Even if you have some lactose intolerance, complete avoidance of dairy foods may not be necessary. Some dairy foods, such as cheese, cottage cheese and kefir, have minimal lactose and are not likely to cause problems. Other foods, such as cream or half and half, are typically consumed in small amounts, limiting lactose exposure.

Another option: lactose-free milk, available in grocery stores. Or you could try lactase supplements, available over-the-counter as tablets or chewables. Lactaid is one brand name product, and most chain stores have generic versions. You simply take/chew one tablet at the time you consume a dairy food.

Fermented foods and lactose

One solution to lactose intolerance: let bacteria ferment the lactose before you eat it. Yogurt and kefir are produced when lactic acid-producing bacteria are added to milk. These bacteria ferment the lactose, creating the tangy acidic flavor we associate with these foods, while reducing the lactose content. Some people with lactose intolerance can eat yogurt and kefir with no problems. But don’t assume that all the lactose in a yogurt has been fermented. Lactose will vary considerably from one brand of yogurt to another. You may be fine with one brand, but have problems with another.  One relatively recent solution: lactose-free yogurt.  Many brands offer this choice.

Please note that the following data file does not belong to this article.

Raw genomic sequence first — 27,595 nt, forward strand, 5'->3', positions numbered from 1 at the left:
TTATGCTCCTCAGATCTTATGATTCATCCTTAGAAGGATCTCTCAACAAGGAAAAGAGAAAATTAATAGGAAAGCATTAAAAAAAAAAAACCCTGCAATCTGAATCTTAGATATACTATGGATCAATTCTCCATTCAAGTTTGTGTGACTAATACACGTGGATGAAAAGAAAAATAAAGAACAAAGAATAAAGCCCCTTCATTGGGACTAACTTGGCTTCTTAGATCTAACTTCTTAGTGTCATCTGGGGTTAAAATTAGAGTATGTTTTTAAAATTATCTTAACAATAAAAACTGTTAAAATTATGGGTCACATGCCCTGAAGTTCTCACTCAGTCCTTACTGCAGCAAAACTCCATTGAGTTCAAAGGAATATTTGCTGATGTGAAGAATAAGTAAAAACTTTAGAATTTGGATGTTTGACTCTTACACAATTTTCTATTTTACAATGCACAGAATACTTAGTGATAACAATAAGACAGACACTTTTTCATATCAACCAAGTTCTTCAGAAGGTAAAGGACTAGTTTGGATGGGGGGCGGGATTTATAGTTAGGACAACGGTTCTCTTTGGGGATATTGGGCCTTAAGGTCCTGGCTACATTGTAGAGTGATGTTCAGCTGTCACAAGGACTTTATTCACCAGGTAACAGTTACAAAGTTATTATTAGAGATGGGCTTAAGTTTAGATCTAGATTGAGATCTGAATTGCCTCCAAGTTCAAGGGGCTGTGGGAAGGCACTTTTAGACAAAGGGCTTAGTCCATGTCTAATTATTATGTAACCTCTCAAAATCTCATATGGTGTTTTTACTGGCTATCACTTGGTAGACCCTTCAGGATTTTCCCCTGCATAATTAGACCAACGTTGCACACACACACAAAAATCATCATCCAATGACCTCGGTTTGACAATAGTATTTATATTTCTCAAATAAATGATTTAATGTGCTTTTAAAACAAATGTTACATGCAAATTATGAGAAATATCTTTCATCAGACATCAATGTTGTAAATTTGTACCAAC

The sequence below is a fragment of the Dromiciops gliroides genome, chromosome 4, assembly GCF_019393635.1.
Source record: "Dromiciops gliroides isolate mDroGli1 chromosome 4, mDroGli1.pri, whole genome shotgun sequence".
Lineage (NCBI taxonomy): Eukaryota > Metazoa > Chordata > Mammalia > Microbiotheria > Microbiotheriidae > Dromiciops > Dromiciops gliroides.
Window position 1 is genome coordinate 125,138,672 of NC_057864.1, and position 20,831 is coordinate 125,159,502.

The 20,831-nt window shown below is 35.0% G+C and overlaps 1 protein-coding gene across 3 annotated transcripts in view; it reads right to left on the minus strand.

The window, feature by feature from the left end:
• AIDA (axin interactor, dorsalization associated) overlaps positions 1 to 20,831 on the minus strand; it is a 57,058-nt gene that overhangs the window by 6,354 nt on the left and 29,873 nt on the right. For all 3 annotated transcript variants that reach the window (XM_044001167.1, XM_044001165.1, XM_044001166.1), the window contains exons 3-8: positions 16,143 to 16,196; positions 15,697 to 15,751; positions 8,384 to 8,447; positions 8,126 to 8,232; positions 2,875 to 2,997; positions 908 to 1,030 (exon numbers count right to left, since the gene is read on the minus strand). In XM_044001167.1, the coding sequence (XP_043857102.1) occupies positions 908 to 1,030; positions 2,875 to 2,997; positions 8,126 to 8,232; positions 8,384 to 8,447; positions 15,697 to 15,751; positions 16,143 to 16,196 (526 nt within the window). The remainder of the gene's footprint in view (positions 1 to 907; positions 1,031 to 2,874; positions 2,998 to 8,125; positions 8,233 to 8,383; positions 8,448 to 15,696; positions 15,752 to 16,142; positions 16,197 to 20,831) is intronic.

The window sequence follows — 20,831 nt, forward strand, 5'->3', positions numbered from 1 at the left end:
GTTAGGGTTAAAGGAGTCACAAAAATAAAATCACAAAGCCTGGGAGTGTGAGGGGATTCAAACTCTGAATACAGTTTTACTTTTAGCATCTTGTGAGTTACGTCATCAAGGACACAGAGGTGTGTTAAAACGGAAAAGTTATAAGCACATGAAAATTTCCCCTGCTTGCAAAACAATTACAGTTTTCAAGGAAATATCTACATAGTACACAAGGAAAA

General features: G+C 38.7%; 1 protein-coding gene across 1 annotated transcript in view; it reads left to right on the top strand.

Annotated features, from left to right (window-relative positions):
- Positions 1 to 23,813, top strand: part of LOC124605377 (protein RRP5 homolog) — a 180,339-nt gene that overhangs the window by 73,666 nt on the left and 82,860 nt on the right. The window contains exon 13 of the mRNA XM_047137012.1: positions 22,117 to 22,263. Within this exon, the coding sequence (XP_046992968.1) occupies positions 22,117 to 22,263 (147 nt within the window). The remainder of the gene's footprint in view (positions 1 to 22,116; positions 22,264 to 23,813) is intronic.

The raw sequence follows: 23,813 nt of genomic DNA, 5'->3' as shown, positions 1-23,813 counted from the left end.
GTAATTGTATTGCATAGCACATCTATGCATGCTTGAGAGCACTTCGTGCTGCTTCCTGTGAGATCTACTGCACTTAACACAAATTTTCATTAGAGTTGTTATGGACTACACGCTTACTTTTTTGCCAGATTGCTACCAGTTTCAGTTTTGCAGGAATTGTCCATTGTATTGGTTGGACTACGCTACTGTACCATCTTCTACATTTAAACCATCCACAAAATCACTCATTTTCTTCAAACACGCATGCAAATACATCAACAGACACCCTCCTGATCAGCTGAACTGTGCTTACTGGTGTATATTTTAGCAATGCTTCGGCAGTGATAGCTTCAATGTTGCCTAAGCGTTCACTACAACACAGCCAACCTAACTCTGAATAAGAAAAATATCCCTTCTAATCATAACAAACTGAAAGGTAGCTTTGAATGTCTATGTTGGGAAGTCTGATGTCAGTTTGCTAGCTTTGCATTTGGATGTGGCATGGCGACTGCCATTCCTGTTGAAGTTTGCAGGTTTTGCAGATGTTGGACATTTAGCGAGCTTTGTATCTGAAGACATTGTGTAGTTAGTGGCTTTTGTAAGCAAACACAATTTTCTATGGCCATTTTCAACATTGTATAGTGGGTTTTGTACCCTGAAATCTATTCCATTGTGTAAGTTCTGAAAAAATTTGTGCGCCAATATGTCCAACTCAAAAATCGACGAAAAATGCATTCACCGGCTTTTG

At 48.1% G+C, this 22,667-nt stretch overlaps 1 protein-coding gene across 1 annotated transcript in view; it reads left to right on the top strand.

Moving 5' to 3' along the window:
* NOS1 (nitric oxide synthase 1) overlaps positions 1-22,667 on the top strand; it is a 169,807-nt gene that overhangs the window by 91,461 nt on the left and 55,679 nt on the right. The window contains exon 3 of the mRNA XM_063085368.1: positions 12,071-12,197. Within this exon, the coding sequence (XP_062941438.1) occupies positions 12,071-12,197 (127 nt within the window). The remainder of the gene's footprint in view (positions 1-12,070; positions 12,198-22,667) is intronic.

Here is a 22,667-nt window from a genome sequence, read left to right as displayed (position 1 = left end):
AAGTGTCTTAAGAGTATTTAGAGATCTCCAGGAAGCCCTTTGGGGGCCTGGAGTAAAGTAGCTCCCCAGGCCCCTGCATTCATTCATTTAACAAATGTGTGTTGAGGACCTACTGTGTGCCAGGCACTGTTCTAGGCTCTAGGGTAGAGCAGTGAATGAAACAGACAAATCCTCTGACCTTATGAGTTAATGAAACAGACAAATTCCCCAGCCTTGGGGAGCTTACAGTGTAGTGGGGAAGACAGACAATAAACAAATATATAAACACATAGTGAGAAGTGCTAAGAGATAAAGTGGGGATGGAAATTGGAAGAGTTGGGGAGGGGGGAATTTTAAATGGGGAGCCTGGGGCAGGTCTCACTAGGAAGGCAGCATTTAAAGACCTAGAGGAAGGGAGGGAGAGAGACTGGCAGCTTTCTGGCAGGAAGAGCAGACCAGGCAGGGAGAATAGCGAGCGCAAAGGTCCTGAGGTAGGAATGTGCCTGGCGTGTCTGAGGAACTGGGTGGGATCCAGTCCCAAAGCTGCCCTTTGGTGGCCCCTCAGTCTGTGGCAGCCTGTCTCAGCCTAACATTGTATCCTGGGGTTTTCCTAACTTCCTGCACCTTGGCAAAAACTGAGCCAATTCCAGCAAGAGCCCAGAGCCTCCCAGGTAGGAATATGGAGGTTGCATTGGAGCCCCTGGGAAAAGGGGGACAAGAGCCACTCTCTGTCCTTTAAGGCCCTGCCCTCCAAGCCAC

Here’s an interesting twist on yogurt. Greek-style yogurt has less lactose than regular. Why? Greek yogurt is made by straining much of the whey out of the yogurt. Lactose is concentrated in the whey, so straining removes lactose. Added benefit: Greek yogurt is higher protein. But: Greek yogurt has less calcium, because that’s also concentrated in the whey.

Lactose in common foods

This list is organized by the grams of lactose in a typical serving of the food. The lactose content of some of these foods — notably yogurt and kefir — are rough estimates.